Op-Ed: Everything is different this year, so why not add a ninth night to Hanukkah? - Los Angeles Times

From the first night to the last, one more light is added to the tree’s eight limbs. The ninth branch is where you’ll find the shamash candle. A “servant” or “assistant” is what this candle is meant to be.

The Hanukkah menorah resembles, but is not identical to, the seven-branched menorah found in the Holy Temple in Jerusalem during the time of Jesus Christ. Along with the seven-branched menorah and the Star of David, it is one of the most widely produced works of Jewish ceremonial art. The hanukkiah is frequently shown in public during the Hanukkah season in December.

Public lighting of the hanukkiah is a common occurrence for elected politicians. The public lighting ceremonies of the Chabad-Lubavitch movement are well-known. It’s been going on since Menachem Mendel Schneerson, the last Rebbe, ordered it in 1987.

The history of public hanukkiah exhibitions in the United States is examined by Rabbi Joshua Plaut, Ph.D. When it comes to this topic, he details court cases in his book, A Kosher Christmas: It’s a Wonderful Time to Be Jewish! It tells the story of how the Hanukkiah became a favorite pastime for US presidents during Hanukkah.

8 Things You Should Know About Hanukkah

1. What does Hanukkah celebrate?

This holiday honors the Maccabees’ victory over their Greek-Syrian enslavers in the second century B.C.E., who had desecrated the temple by constructing an altar to Zeus and sacrificing pigs within its sacred walls. Hanukkah is a celebration of this victory. The Maccabees had to light a menorah within the temple at all times in order to rededicate it. Only a day’s worth of pure olive oil was on hand, however. The oil miraculously lasted for eight days, giving us enough time to locate a new source.

2. Menorah or hanukkiyah?

Menorah, the Hebrew word for lamp, is made up of seven separate branches. Used at the First and Second Temples in Jerusalem, it was initially made of wood. Olive oil of the highest quality was used to light the menorahs every day. When lighting the Hanukkah candles (instead of oil, as was customary in ancient times), one uses a hanukkiyah menorah. To celebrate the miracle of oil lasting eight days, it has nine branches. Despite these distinctions, menorahs are still often used to refer to hanukkiyahs.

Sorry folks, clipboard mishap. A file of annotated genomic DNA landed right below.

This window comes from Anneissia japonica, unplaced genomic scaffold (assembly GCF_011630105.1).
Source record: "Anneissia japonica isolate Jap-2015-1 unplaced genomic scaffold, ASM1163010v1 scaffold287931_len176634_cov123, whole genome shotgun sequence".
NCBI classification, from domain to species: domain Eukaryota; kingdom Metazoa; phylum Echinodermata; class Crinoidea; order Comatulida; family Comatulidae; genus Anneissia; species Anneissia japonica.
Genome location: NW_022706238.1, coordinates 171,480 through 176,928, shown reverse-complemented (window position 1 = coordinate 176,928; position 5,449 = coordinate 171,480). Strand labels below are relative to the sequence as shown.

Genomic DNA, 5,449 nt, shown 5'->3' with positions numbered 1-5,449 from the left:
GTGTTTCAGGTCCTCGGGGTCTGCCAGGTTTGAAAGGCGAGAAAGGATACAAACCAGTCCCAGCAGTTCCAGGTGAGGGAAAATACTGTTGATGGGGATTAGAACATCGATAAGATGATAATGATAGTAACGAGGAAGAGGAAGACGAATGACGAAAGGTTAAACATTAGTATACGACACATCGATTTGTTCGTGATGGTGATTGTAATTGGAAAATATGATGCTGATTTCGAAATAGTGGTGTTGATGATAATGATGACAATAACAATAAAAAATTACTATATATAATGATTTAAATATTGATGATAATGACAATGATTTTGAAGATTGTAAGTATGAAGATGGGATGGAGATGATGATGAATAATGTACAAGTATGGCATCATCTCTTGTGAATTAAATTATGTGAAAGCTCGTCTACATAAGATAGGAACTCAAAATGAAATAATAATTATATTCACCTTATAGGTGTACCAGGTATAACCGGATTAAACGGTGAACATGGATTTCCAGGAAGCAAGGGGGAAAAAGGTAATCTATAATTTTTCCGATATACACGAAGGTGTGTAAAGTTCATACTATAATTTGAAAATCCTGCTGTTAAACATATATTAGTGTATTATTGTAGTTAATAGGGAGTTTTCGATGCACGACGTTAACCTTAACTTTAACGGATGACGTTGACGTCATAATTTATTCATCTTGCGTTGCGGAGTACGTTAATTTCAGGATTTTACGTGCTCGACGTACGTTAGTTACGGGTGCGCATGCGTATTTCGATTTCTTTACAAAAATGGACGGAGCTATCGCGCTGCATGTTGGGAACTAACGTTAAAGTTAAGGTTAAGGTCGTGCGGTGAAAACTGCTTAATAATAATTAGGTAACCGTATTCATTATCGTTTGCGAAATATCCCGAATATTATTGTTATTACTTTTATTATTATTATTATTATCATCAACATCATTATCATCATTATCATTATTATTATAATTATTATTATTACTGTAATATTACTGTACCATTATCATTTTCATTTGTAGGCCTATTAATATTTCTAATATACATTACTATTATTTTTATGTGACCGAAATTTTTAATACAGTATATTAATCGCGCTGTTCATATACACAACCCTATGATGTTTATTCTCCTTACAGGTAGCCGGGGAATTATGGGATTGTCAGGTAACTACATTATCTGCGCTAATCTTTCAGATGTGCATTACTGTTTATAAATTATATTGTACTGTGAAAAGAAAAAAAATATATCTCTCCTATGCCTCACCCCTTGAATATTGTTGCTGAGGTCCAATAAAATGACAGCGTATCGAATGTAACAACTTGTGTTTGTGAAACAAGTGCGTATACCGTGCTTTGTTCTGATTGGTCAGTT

3. How to light the Menorah.

For the most part, though, you only need to know which way is left and right in order to follow the instructions for lighting a menorah. It is customary to light the menorah with a shamash (Hebrew for “assistant”) before lighting the other eighteen candles in honor of the nine nights of the Festival of Lights. To avoid being mistaken for the other candles, the shamash is usually placed higher or lower than the rest. The menorah’s candles are lit from right to left, in accordance with the traditional Hebrew reading order. As a result, when lighting the menorah you travel back and forth from left to right, using the shamash. Confusing? Do the best you can.

Candles are required for how many events. Each night, a fresh candle and a shamash are lit in the menorah, and the entire menorah is consumed. But don’t worry; if you buy a box, there will be 44 in it.

4. There is a height limit for menorahs.

A 32-foot-tall menorah is the maximum height allowed for a menorah. Two menorahs compete for height in New York City. One is located in Brooklyn’s Grand Army Plaza and boasts a shamash that is six inches higher than its Manhattan counterpart at Fifth Avenue and 59th Street.

5. The traditional use of oil even applies to the holiday’s foods.

It’s not just the lighting of the menorah that marks the miracle of the oil lasting for eight days, but also the traditional dishes that are eaten. Deep-frying is used to prepare two of the most popular Jewish foods: latkes (potato pancakes) and sufganiyot. Even while these items are delicious, it is the oil used to cook them that has become an essential part of most Hanukkah festivities.